To investigate the formation of this fluorescent saxitoxin product, we recorded the emission spectra of a buffered solution (pH 7.2) of saxitoxin alone (Fig. S5a, ESI). When saxitoxin is stored without exposing to light, no increase in fluorescence is observed. In contrast, strong fluorescence is detectable after illumination with UV light. The fluorescence intensity of the oxidation product after the illumination of saxitoxin with different intensities in the fluorimeter clearly shows that the formation of this fluorescent saxitoxin product is highly dependent on the intensity of the applied UV light and that saxitoxin does not form this product by simple exposure to ambient air (Fig. S5b, ESI).
It should be stated that Gawley et al. also detected this background fluorescence of saxitoxin, but interpreted it as a trace impurity of the saxitoxin solution and did not observe its increase during their measurements . In our opinion, attributing the fluorescence increase of saxitoxin using the coumarin indicator to PET inhibition is a misinterpretation of data. The saxitoxin product shows very similar excitation and emission spectra to the used coumarin indicator and an addition of both fluorescence spectra explains the observed fluorescence enhancement by saxitoxin. Moreover, fluorescence enhancement due to saxitoxin oxidation can explain the observed blue shift of the emission in our measurement and in literature which is untypical for PET-indicators [14, 15]. With this in mind and the comparison of published stability constants of saxitoxin–crown interaction with well-known ion–crown complexations, we believe that the measurement of saxitoxin using this method in water is not achievable in the environmental necessary concentration range.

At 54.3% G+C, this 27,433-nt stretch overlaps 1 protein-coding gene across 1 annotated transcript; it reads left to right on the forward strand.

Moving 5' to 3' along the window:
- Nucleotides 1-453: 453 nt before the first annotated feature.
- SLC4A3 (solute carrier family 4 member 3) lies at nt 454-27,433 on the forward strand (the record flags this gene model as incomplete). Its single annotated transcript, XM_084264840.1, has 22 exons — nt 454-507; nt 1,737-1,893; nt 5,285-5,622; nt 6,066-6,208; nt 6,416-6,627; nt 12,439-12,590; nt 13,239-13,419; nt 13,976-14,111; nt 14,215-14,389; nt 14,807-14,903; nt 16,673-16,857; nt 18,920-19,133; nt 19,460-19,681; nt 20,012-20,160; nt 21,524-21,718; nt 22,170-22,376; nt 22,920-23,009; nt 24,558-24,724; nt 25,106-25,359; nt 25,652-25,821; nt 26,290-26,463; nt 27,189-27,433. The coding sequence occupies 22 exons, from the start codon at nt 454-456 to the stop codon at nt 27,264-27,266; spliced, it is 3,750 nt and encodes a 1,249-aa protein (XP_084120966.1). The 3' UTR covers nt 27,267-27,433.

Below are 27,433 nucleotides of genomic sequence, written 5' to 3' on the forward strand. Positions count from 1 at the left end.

However, crown ether sensors for saxitoxin based on other fluorophores have been developed and work at different excitation/emission wavelengths. For these probes, the fluorescence increase is not influenced by this background fluorescence . It is also important to note, that Gawley et al. in their earlier contributions were using non-aqueous solutions or a very high percentage of organic solvents which would be beneficial for the complexation of saxitoxin and much higher saxitoxin concentrations were used for the measurements .